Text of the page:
Lecture for Week Eight Chapter 21
The conservative movement was a backlash over the excesses of the French Revolution. Edmund Burke’s Reflections on the Revolution in France emphasized the need for stability. Conservatives felt that an authoritarian state led by monarchs, aristocrats and the clergy were time-tested and the best.
The Congress of Vienna in 1815 advocated the principles of legitimacy and stability. This meant a return of the old regimes and maintaining a balance of power in Europe.
The revolutionary period had stirred up the ideologies of liberalism and nationalism which threatened the goals of the conservatives. Liberalism had a few basic assumptions. They included:
- Individualism and equality before the law
- Limited role for government
- No religious interference
- Nationalism rather than blind loyalty to a king
- Voting only for the property owning class
Among the writers who advocated liberal ideology were
- Adam Smith and The Wealth of Nations. Laissez-Faire economics and the law of supply and demand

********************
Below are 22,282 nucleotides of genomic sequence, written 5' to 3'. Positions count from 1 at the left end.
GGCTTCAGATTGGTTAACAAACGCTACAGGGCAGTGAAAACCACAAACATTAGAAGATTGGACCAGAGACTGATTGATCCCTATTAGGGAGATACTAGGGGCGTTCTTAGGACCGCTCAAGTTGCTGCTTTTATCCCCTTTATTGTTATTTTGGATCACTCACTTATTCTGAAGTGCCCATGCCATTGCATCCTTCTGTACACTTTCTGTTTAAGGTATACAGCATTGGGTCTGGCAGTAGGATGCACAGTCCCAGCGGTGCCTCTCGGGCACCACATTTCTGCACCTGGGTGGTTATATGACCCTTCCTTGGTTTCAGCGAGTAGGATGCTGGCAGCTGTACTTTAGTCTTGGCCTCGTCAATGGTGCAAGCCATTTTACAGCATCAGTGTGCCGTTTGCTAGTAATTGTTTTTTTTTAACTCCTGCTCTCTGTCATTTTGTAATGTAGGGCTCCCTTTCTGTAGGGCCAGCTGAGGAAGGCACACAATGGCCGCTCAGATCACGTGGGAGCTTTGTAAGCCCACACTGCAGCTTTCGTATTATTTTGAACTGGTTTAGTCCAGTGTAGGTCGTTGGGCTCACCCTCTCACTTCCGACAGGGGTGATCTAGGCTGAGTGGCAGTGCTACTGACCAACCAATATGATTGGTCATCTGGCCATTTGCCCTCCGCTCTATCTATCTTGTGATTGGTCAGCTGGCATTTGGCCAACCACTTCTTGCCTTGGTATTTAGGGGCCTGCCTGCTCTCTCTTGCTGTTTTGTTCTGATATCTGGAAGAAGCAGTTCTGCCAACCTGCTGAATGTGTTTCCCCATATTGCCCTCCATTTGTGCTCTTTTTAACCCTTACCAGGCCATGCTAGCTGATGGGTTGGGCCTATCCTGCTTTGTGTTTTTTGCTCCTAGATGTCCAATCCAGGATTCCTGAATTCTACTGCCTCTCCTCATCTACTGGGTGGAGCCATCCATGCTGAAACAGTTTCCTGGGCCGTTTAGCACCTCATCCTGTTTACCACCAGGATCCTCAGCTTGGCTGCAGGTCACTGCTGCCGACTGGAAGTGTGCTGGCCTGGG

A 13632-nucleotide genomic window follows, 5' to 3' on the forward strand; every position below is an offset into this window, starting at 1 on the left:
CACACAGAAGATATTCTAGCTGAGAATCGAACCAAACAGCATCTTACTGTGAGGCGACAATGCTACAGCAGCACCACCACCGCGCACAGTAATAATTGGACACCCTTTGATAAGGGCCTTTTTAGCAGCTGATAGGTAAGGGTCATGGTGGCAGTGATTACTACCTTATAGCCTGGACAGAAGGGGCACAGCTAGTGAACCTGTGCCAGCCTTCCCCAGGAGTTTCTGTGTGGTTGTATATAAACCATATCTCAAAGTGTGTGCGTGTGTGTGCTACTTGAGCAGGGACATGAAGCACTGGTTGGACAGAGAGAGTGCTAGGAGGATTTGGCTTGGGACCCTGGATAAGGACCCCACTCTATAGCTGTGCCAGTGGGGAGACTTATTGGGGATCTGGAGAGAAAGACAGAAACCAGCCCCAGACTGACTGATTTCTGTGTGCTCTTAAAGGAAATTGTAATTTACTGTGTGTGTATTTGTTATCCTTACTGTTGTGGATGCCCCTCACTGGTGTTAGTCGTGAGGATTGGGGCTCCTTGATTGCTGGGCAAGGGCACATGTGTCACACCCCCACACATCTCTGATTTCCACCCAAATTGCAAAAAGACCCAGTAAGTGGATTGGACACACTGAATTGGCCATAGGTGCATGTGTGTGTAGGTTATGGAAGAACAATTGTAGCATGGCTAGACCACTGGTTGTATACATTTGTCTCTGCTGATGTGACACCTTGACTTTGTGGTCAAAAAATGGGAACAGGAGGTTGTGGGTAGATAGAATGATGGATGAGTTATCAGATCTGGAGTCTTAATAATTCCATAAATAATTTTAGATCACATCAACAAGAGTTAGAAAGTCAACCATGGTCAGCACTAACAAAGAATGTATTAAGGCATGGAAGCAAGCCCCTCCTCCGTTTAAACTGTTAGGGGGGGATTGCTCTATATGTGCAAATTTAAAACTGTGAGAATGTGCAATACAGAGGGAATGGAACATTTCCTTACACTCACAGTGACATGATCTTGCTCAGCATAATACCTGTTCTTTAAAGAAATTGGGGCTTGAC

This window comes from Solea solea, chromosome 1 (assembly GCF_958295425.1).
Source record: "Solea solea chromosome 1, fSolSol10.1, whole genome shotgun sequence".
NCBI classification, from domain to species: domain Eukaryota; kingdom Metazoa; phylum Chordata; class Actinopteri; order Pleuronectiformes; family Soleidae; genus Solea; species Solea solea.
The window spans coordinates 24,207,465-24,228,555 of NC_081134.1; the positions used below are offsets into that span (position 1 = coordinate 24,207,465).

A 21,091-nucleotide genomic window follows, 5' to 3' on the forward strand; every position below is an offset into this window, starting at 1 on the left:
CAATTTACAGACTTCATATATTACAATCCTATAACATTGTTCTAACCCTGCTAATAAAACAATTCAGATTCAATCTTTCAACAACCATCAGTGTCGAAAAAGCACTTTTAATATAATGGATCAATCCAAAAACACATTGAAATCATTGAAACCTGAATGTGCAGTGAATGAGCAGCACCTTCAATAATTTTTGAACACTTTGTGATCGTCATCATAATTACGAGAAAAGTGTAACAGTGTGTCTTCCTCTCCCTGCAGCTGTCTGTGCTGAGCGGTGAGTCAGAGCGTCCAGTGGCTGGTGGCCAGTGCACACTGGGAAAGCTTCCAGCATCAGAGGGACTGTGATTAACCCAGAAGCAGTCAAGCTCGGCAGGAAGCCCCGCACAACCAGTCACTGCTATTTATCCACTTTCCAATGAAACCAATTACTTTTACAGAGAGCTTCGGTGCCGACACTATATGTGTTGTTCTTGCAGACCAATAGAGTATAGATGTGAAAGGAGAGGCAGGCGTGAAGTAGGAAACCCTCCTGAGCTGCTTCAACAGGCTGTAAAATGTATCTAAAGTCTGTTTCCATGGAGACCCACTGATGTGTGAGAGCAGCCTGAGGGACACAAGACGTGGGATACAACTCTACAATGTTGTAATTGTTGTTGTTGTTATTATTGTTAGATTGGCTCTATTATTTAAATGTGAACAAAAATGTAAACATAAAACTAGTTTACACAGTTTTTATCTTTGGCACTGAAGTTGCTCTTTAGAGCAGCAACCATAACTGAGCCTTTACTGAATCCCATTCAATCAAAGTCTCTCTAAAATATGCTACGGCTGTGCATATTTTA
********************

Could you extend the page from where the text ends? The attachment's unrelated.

- Thomas Malthus and the Essay on Population. The poor are responsible for their own plight because population outpaces the food supply
- David Ricardo and the “Iron law of wages”
- John Stuart Mill and his work On Liberty
- Robert Owen – Cooperative Communities
Nationalism refers to a feeling of cultural identity where one is loyal to a country rather than a king. Factors that promote nationalism are language, traditions, religion and defined territorial boundaries.
Utopian Socialists believed in cooperation rather than competition
Romanticism was a reaction to classicism and reason. It extolled the role of emotion, feelings, spontaneity, and religion. It emphasized nature and the mystical middle ages. Its effect was seen in paintings, poetry and literature of the time.